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3 Business Structure Mistakes Real Estate Investors Make

Real Estate Investment LLCStarting A Real Estate Investment LLC

Why have an LLC?

There are mainly two reasons why you want any kind of business structure:

Pay less tax, and protect your assets. LLCs can be especially helpful if there are multiple owners of a property. When you create an LLC, you’ll create an operating agreement that outlines the rights and responsibilities of each member of the LLC.

This can help you seamlessly manage your rental property business and also protect each member of the LLC in case of legal trouble.

Before you jump into creating your LLCs for your real estate holdings, there are a few things to consider.  Do NOT make these three mistakes while creating an LLC for your real estate investment company.

1. Forming The Wrong Real Estate Investment Company and/or In The Wrong State

Sometimes people get confused about their real estate investments and what the IRS considers them to actually be doing. You could be a real estate dealer, which means you flip or wholesale properties. You could have a real estate business, which means you rent out property for short stays and provide substantial services, like a motel or some types of vacation rentals. You could be a developer which means you buy property and make changes to it before it is sold or put in service. Or, you could be a regular real estate investor and hold property that has long term renters (commercial or residential).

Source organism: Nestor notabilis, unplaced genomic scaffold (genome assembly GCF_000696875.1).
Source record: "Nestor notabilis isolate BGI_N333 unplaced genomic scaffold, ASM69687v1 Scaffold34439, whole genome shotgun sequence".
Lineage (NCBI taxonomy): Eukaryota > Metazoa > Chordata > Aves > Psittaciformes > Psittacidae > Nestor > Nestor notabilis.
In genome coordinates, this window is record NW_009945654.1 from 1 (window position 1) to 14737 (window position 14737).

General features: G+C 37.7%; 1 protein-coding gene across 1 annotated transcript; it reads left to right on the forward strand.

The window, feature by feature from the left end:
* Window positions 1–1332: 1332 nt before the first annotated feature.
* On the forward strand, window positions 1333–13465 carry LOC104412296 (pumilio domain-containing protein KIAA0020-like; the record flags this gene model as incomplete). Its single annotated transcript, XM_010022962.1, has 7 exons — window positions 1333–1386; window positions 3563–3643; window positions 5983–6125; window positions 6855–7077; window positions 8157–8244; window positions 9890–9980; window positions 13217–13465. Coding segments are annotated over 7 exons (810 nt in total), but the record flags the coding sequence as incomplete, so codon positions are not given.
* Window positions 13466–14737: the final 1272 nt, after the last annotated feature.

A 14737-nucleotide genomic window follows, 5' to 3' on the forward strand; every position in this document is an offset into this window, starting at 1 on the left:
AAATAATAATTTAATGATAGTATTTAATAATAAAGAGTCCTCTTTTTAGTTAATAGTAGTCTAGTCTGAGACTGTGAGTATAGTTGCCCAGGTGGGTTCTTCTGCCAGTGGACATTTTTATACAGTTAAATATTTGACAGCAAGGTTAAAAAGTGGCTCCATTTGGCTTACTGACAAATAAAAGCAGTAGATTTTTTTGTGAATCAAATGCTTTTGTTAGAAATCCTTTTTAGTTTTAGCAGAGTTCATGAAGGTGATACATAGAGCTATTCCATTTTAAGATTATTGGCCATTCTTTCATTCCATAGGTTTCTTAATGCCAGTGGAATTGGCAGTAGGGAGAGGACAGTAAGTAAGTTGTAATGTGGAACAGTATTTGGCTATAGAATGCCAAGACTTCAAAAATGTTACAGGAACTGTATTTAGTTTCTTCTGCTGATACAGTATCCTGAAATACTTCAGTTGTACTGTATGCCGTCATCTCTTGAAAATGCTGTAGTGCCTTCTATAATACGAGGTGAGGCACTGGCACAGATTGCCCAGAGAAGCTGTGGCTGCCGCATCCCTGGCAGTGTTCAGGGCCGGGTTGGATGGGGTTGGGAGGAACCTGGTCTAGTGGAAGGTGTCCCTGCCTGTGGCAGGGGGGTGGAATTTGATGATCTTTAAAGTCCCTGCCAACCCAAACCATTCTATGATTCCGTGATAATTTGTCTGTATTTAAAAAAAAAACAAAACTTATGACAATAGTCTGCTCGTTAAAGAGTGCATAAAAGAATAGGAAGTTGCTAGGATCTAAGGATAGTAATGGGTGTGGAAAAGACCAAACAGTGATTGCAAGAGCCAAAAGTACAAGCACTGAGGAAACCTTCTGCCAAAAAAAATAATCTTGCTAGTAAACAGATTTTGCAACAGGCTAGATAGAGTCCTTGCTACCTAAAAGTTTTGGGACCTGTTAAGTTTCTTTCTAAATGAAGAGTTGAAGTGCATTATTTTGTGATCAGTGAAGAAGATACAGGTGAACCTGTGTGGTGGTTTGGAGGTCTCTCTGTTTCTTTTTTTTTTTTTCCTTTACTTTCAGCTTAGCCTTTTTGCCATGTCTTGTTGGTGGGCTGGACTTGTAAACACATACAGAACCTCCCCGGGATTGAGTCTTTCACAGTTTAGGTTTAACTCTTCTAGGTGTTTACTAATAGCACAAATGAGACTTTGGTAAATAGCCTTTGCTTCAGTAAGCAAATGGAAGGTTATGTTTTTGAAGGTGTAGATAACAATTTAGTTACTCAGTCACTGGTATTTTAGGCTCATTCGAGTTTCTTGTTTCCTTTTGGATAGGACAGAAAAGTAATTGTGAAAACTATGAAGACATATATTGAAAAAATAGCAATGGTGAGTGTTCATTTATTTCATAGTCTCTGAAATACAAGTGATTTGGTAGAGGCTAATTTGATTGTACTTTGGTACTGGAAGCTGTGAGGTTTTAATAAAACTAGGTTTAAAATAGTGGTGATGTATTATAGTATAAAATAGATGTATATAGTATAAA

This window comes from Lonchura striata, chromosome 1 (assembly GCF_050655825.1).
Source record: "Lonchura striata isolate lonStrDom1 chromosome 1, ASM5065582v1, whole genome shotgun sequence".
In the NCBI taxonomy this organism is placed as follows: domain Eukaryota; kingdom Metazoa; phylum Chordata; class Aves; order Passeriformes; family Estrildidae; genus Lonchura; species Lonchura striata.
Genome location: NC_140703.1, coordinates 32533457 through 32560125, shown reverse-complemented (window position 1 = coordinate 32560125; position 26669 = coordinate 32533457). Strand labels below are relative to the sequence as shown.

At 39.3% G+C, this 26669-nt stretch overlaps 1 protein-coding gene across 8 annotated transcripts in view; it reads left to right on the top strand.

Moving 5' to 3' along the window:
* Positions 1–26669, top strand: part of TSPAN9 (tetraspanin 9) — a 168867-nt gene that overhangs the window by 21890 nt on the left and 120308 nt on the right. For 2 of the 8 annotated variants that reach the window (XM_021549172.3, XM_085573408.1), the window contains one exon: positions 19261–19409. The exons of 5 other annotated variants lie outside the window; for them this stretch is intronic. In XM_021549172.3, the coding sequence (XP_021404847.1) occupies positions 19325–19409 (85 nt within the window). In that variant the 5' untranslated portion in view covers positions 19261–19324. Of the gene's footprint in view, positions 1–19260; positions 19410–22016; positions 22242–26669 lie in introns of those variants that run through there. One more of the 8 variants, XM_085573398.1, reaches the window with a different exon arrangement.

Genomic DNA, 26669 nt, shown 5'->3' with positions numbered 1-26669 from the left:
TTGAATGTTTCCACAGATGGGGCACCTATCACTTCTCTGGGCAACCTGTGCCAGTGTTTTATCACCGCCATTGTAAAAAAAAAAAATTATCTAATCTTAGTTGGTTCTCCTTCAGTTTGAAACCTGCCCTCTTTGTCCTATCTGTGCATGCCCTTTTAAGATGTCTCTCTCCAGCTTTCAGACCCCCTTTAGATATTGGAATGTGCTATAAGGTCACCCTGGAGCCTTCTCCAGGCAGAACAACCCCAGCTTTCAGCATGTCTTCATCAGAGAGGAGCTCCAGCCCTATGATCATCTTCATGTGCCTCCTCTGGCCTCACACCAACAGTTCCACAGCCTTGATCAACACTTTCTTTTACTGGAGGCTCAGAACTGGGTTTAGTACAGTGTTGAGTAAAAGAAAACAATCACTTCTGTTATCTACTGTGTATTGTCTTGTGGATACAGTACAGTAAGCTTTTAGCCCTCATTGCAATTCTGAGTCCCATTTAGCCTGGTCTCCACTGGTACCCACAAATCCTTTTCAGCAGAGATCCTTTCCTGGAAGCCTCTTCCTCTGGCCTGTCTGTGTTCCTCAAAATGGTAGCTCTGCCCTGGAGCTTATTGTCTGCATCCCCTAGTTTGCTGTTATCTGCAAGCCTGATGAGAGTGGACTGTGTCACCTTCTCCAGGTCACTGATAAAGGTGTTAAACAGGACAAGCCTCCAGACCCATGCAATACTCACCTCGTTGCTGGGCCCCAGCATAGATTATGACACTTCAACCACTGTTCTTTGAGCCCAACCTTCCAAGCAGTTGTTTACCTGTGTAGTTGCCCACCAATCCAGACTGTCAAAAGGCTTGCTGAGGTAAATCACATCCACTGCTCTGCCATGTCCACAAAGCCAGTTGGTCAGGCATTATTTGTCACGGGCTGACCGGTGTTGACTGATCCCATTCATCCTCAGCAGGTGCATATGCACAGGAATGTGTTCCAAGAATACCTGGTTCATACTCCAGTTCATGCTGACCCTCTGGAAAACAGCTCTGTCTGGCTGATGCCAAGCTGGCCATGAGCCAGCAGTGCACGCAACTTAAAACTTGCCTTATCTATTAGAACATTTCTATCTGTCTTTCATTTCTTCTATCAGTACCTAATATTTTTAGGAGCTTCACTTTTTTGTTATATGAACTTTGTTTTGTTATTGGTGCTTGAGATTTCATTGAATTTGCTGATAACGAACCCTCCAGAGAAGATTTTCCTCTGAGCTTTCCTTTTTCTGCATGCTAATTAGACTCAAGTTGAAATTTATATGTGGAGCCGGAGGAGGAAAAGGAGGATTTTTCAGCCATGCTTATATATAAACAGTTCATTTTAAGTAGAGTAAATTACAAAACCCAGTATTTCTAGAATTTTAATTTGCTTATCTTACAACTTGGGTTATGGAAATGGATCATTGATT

You first need to know what kind of real estate investor you are.  You will use different tax strategies and different types of structures depending on the type of investment.  For example, if you’re a real estate dealer, you have a business and that means you want an entity that is taxed like an S Corporation or possibly a C Corporation.  Flipping houses or flipping burgers…you have a business.

Forming LLC For Rental Property

If you have long term rentals, you will most likely want a single or multi-member LLC for your rental property business.  If you are investing from Canada, you’ll want an LP (limited partnership).

Bottom-line, know exactly what you’re going to do first and then decide the right structure of your real estate investment comany.  If you need to close quickly on a property and want an entity right away, your best bet is to use an LLC.  An LLC can decide later what type of taxing structure it should have.

The second part of this is setting up the entity in the wrong state. LLC’s are regulated at the state level, so the process of creating an LLC will differ state-by-state. Make no mistake, one way or another you need to have legal authority in the state in which your property is located.  If you buy a property in Ohio, you need an OH LLC or you need to authorize your out-of-state LLC to do business in Ohio.  (In effect, you’ll pay twice that way – once to the state that has your LLC and once to Ohio.)